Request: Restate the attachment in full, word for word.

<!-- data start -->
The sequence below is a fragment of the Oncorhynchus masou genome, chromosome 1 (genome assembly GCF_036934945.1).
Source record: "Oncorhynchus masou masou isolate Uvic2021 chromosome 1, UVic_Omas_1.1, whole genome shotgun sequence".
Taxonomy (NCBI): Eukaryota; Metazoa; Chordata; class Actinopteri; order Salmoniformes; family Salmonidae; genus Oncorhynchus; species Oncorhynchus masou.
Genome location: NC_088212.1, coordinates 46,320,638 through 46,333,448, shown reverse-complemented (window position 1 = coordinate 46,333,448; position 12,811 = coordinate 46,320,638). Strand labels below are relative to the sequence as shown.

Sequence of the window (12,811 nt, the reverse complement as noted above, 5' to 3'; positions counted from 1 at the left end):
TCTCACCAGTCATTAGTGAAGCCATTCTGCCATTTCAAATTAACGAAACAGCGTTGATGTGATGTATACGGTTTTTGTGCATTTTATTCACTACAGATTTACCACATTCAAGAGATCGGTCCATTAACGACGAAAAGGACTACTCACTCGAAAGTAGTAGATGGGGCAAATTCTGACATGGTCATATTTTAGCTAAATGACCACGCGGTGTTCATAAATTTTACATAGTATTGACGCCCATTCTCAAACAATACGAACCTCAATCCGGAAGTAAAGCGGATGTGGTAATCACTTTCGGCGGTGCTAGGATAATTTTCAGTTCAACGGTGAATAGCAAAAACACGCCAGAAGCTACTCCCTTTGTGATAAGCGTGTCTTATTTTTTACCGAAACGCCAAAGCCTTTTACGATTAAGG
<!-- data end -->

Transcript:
The sequence below is a fragment of the Oncorhynchus masou genome, chromosome 1 (genome assembly GCF_036934945.1).
Source record: "Oncorhynchus masou masou isolate Uvic2021 chromosome 1, UVic_Omas_1.1, whole genome shotgun sequence".
Taxonomy (NCBI): Eukaryota; Metazoa; Chordata; class Actinopteri; order Salmoniformes; family Salmonidae; genus Oncorhynchus; species Oncorhynchus masou.
Genome location: NC_088212.1, coordinates 46,320,638 through 46,333,448, shown reverse-complemented (window position 1 = coordinate 46,333,448; position 12,811 = coordinate 46,320,638). Strand labels below are relative to the sequence as shown.

Sequence of the window (12,811 nt, the reverse complement as noted above, 5' to 3'; positions counted from 1 at the left end):
TCTCACCAGTCATTAGTGAAGCCATTCTGCCATTTCAAATTAACGAAACAGCGTTGATGTGATGTATACGGTTTTTGTGCATTTTATTCACTACAGATTTACCACATTCAAGAGATCGGTCCATTAACGACGAAAAGGACTACTCACTCGAAAGTAGTAGATGGGGCAAATTCTGACATGGTCATATTTTAGCTAAATGACCACGCGGTGTTCATAAATTTTACATAGTATTGACGCCCATTCTCAAACAATACGAACCTCAATCCGGAAGTAAAGCGGATGTGGTAATCACTTTCGGCGGTGCTAGGATAATTTTCAGTTCAACGGTGAATAGCAAAAACACGCCAGAAGCTACTCCCTTTGTGATAAGCGTGTCTTATTTTTTACCGAAACGCCAAAGCCTTTTACGATTAAGG